As Shin Buddhists, we are constantly asked the Shin view of women, race, ecological issues, or political questions. The response requires thinking on a more universal plane. Shin, as a facet of Mahayana Buddhism, has a clear mandate to reach out to all people in the ideal of the Bodhisattva and in Shinran's teaching. Moreover, the translation of Shin texts has reinforced this obligation because Shinran clearly expressed the ideal. Consequently, by making the teachings more easily accessible to members, more questions are being raised concerning the deeper meaning of Shin in society. Nevertheless, there is a tension within the group between the efforts to appeal to all people and the responsibility not to abandon the cultural heritage, particularly the first generation immigrants who sacrificed so much to establish the teaching in America. However, as the problems remain unsolved, an attrition of members and ministers of crisis proportion continues.
There is currently a crisis in the Shin community in the United States which, as the following figures show, is reflected in the decline in general memberships and number of ministers. According to one study, the number of Shin Buddhist ministers peaked in 1930 with 123 ministers. By 1981 there were seventy-one. In 1977, general membership in the Buddhist Churches of America (BCA) stood at 21,600 families (approximately 65,000 people) but, figures from 1992, which probably reflect family memberships, show that the number has fallen to 8,816. Clearly, attrition has been going on for many years.
In recent years "outmarriage" (i.e., marriages with other ethnic individuals) among Japanese-American youth has also grown to about 50%, and few of the children of mixed marriages or their parents are active in the temples. If there is any sign of hope, it lies in the dharma schools for small children, which are still thriving. Though the numbers rise and fall, in 1984 they totaled approximately 2,550 students and in 1993 the number had grown to 3,045. Since1990 there has been a significant increase. This may be due to better organization and efforts of dharma school parents and encouragement of the minister.
In addition, the crisis is deepening as the clergy are aging and retiring. Out of a total of sixty temples in the United States, ten do not have full-time ministers while eight ministers serve two or three temples and some retired ministers are being pressed into service. And as is the case in Japan, for the rank and file members, the tradition has come to emphasize memorial services for the dead. Along with other forms of Japanese Buddhism with a similar emphasis, Shin is generally regarded as an otherworldly religion and dubbed as “Funeral Buddhism." This view has persisted in its transfer to the West and has contributed to the decline of members and ministers. Japanese-American youth who experience the emphasis on death in the tradition are not greatly challenged to become ministers when there are so many other options in society.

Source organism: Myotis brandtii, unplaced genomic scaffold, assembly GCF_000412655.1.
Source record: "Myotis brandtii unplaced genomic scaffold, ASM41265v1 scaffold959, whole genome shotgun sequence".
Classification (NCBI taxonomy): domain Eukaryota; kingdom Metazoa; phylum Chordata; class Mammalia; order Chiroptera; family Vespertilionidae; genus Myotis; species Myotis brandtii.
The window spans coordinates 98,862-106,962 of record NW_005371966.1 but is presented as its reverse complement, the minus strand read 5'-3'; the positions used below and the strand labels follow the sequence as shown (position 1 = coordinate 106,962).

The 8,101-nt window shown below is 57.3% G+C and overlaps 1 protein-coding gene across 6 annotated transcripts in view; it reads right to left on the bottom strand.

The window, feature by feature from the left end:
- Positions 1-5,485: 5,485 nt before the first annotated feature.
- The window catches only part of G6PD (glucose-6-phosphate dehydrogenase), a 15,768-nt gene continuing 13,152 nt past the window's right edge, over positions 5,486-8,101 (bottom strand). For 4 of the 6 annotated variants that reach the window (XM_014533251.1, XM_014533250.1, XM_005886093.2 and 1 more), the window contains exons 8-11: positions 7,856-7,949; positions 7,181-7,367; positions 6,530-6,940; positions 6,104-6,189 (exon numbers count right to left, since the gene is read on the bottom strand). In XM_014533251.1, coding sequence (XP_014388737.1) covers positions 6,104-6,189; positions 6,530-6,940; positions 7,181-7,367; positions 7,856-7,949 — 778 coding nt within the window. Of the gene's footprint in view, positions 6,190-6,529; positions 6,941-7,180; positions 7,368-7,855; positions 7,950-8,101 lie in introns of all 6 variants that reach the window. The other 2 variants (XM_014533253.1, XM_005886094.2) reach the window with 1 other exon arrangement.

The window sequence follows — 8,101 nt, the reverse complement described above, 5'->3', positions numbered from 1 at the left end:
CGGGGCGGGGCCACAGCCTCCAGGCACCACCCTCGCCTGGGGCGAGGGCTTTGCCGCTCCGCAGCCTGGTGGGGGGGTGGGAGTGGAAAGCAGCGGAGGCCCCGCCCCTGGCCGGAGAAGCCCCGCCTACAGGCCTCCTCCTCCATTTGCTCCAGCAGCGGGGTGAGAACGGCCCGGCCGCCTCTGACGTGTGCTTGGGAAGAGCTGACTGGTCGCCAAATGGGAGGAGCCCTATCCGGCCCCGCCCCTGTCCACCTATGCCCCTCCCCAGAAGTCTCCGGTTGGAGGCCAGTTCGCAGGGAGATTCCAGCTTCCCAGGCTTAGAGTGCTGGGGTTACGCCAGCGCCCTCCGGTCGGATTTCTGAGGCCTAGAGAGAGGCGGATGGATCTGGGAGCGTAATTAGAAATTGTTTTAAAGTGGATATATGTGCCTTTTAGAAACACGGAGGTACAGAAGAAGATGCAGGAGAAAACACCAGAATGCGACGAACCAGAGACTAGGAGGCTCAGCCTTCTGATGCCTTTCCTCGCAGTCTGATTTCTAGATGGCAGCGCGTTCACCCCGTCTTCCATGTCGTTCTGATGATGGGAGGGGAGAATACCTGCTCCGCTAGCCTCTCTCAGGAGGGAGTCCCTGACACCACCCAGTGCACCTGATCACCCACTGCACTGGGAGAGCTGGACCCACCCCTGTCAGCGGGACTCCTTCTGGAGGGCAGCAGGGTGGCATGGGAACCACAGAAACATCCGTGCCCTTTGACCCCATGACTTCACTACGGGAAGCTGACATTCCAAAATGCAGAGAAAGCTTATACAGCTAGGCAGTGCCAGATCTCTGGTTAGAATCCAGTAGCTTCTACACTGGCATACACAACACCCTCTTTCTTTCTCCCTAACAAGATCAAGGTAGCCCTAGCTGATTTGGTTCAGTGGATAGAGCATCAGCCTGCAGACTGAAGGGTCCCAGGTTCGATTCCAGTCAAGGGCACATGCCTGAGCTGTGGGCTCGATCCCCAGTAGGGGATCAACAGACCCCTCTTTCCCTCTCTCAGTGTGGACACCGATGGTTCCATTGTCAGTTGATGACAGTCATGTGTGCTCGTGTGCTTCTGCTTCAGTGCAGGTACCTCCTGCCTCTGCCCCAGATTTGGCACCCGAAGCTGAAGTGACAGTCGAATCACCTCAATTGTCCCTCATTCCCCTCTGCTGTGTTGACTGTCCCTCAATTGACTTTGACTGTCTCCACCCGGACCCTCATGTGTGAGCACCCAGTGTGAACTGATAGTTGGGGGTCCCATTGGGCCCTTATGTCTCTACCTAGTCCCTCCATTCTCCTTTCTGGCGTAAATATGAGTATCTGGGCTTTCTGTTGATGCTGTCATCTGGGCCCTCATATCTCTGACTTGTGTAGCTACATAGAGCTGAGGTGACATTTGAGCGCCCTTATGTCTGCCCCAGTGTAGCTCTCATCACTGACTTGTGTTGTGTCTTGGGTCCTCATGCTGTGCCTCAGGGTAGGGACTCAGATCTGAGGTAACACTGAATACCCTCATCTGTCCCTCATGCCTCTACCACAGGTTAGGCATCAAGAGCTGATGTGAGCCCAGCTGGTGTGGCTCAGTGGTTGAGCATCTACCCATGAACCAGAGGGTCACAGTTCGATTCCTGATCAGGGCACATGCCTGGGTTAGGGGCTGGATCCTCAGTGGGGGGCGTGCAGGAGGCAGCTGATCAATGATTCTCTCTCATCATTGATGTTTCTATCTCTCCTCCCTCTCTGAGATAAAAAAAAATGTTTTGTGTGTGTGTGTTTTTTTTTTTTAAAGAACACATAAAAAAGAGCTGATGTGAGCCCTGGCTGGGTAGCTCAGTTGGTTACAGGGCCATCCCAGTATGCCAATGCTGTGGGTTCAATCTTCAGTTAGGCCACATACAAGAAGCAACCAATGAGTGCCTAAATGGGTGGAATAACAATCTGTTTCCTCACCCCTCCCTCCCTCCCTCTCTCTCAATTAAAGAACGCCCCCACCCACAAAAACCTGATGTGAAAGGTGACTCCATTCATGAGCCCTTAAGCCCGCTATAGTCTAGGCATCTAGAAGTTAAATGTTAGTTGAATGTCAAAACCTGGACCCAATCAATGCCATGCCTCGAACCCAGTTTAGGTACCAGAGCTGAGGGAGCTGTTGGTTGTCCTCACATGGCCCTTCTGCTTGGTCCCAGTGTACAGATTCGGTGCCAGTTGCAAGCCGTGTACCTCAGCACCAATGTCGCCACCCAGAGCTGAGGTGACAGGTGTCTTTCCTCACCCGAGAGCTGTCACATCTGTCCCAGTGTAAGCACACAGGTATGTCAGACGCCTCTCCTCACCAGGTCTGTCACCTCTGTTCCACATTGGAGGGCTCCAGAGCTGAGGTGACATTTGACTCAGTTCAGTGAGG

Moreover, the high degree of professionalism of Japanese-Americans contributes to this problem. Young people are encouraged to become doctors, lawyers, dentists, scientists, engineers, and business people. Today, only six percent of Japanese-American students in Ph.D. programs pursue studies in the humanities which involve traditional disciplines that might lead to a consideration of ministry. Non-Japanese youth, however, do occasionally decide to enter the ministry. Many encountered Buddhism in its various forms through exposure to Asian spiritual and religious traditions in their own quest for meaning. They may have studied Buddhism in its more ideal forms or they may have practiced other forms of discipline, such as marital arts training. For deeply personal reasons, they turn to Shin Buddhism as the way to cultivate Buddhist experience and values. They have not, like their Japanese-American counterparts, been subjected in their early lives to an emphasis on rituals associated with the dead, but have been drawn by the character of Buddhist teaching.
Compared to other Japanese Buddhist denominations within the United States, there are proportionally more non-Japanese active in the BCA Shin ministry. Despite previous bad experiences with Euro-American ministers, Shin welcomes those who make such a commitment and are willing to undergo the requisite training. Presently, there are five non-Japanese ministers, out of a total of about 62 ministers in service, one of whom has become the chief minister of a very important temple. In my own case, though I did not become a temple minister, I received the initial stage of ordination (tokudo) and have, over the years, participated in many temple programs and sat on temple boards.